Case study of circadian rhythm sleep disorder following haloperidol treatment: Reversal by risperidone and melatonin

Liat Ayalon, Haggai Hermesh, Yaron Dagan

Research output: Contribution to journalArticlepeer-review

32 Scopus citations

Abstract

A patient with Gilles de la Tourette syndrome treated with haloperidol, ingested once daily after awakening from sleep, exhibited an irregular sleep-wake pattern with a free-running component of approximately 48 h. Transfer to risperidone, ingested once daily after awakening from sleep, was beneficial resulting in a sleep-wake cycle more synchronized at the appropriate phase to the external zeitgebers, and fewer nocturnal disturbances. The circadian sleep-wake schedule was fully synchronized when the patient had been subsequently treated with melatonin at 21:00h, before intended nocturnal sleep, in addition to risperidone in the morning. Restoration of the sleep-wake circadian pattern was accompanied by the patient's subjective report of significant improvement in his quality of life, social interactions, and occupational status. This observation suggests that circadian rhythm sleep disorders can be related to the typical neuroleptic haloperidol and restored by the atypical neuroleptic risperidone. Similar findings reported in patients suffering from other disorders support the hypothesis that the described disruption of the sleep-wake schedule is medication rather than illness-related. Therefore, it is very important to realize that circadian rhythm sleep disorders may be a side effect of neuroleptics.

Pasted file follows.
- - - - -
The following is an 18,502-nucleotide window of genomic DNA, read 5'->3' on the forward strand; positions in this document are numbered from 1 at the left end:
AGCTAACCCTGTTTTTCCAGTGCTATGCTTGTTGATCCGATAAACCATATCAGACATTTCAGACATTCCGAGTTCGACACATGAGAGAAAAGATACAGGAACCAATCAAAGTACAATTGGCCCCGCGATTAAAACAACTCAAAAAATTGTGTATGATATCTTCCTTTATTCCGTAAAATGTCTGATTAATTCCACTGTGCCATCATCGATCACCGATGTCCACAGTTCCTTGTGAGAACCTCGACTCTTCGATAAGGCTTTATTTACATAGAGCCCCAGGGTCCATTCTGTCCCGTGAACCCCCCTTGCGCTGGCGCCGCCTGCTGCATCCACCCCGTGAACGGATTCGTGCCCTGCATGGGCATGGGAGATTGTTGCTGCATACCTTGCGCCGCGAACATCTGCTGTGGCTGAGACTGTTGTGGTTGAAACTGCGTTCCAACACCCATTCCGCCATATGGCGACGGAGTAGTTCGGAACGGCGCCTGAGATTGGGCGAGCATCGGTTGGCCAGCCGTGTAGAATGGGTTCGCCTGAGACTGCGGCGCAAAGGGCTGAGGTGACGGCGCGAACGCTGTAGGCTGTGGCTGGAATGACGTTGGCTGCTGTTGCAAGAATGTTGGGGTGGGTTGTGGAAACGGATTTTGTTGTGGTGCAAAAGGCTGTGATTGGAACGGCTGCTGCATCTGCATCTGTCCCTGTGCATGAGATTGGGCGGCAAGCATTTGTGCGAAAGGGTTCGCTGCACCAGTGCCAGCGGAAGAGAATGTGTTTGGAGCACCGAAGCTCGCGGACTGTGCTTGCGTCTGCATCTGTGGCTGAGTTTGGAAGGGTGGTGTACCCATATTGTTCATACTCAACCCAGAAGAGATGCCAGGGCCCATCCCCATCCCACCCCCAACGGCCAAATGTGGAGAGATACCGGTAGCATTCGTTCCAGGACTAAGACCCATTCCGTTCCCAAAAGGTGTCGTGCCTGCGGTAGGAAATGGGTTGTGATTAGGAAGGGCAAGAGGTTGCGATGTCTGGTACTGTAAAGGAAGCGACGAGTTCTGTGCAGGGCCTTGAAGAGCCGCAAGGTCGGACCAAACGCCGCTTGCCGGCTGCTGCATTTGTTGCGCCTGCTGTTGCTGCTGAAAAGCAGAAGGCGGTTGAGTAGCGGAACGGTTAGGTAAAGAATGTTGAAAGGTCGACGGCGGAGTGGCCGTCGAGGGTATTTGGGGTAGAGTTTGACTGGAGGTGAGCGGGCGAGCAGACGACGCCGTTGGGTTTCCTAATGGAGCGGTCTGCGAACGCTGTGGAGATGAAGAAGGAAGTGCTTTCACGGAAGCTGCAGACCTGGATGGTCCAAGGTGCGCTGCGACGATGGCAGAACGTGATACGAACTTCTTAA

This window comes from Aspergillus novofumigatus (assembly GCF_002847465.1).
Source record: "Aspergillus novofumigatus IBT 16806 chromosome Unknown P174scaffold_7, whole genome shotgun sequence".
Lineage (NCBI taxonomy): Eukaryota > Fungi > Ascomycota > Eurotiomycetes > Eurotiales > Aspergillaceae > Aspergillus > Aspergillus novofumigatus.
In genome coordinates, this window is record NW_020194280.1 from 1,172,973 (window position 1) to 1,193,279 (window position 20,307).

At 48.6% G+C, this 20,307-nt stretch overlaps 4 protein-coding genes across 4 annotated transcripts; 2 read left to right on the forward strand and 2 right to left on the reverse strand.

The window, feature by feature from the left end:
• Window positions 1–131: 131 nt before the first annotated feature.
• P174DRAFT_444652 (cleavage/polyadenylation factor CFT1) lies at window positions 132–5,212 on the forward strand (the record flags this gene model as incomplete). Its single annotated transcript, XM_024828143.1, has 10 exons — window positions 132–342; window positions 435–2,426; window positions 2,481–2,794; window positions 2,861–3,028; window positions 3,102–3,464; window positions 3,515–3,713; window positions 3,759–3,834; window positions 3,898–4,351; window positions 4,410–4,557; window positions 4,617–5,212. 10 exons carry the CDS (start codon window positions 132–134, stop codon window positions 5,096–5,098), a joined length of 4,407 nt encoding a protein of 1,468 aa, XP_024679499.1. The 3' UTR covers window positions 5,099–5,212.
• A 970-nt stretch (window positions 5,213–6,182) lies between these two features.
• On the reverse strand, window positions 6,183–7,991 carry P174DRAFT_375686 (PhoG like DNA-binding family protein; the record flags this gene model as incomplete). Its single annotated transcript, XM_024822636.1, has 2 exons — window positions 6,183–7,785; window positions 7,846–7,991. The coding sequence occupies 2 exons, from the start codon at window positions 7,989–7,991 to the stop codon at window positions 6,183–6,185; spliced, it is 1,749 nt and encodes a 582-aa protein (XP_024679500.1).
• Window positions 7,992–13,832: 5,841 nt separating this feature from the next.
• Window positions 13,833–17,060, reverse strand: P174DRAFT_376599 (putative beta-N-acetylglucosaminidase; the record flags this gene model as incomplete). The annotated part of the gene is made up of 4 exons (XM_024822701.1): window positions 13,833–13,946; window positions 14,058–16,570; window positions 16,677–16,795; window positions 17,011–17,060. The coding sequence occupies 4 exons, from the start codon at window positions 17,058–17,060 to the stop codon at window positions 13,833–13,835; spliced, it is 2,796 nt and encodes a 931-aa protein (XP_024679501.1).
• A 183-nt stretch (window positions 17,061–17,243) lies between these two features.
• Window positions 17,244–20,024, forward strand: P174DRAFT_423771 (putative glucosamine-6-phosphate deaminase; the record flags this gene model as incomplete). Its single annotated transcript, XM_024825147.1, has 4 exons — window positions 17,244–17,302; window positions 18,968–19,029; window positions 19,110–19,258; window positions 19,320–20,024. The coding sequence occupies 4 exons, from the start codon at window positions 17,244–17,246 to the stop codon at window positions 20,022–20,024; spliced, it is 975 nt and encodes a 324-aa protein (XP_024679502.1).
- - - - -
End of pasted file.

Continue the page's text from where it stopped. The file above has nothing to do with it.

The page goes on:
Original languageEnglish
Pages (from-to)947-959
Number of pages13
JournalChronobiology International
Volume19
Issue number5
DOIs
StatePublished - Sep 2002
Externally publishedYes

Keywords

  • Circadian rhythm sleep disorders
  • Haloperidol
  • Iatrogenic side effects of medications
  • Melatonin
  • Risperidone
  • Wrist actigraphy

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